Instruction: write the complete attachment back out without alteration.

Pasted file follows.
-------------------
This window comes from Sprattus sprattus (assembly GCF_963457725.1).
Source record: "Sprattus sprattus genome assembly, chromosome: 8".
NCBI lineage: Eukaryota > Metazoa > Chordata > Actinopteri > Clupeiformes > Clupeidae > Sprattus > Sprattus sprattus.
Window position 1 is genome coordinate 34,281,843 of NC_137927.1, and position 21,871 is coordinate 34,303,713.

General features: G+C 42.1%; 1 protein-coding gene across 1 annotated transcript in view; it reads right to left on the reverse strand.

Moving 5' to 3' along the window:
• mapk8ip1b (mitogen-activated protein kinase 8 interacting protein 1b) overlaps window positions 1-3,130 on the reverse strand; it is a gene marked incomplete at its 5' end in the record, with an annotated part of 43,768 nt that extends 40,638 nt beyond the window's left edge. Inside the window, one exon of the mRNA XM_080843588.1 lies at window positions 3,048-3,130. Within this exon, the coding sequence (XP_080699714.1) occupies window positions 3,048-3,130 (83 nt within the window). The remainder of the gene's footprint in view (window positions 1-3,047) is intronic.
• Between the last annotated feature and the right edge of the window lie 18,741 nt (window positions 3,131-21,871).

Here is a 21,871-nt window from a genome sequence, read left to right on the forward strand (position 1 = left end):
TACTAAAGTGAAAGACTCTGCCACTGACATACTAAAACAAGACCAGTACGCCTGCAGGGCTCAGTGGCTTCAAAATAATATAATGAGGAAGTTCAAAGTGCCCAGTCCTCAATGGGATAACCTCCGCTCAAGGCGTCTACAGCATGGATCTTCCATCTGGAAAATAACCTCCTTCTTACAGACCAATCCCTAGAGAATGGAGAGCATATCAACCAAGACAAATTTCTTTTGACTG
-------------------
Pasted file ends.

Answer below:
This window comes from Sprattus sprattus (assembly GCF_963457725.1).
Source record: "Sprattus sprattus genome assembly, chromosome: 8".
NCBI lineage: Eukaryota > Metazoa > Chordata > Actinopteri > Clupeiformes > Clupeidae > Sprattus > Sprattus sprattus.
Window position 1 is genome coordinate 34,281,843 of NC_137927.1, and position 21,871 is coordinate 34,303,713.

General features: G+C 42.1%; 1 protein-coding gene across 1 annotated transcript in view; it reads right to left on the reverse strand.

Moving 5' to 3' along the window:
• mapk8ip1b (mitogen-activated protein kinase 8 interacting protein 1b) overlaps window positions 1-3,130 on the reverse strand; it is a gene marked incomplete at its 5' end in the record, with an annotated part of 43,768 nt that extends 40,638 nt beyond the window's left edge. Inside the window, one exon of the mRNA XM_080843588.1 lies at window positions 3,048-3,130. Within this exon, the coding sequence (XP_080699714.1) occupies window positions 3,048-3,130 (83 nt within the window). The remainder of the gene's footprint in view (window positions 1-3,047) is intronic.
• Between the last annotated feature and the right edge of the window lie 18,741 nt (window positions 3,131-21,871).

Here is a 21,871-nt window from a genome sequence, read left to right on the forward strand (position 1 = left end):
TACTAAAGTGAAAGACTCTGCCACTGACATACTAAAACAAGACCAGTACGCCTGCAGGGCTCAGTGGCTTCAAAATAATATAATGAGGAAGTTCAAAGTGCCCAGTCCTCAATGGGATAACCTCCGCTCAAGGCGTCTACAGCATGGATCTTCCATCTGGAAAATAACCTCCTTCTTACAGACCAATCCCTAGAGAATGGAGAGCATATCAACCAAGACAAATTTCTTTTGACTG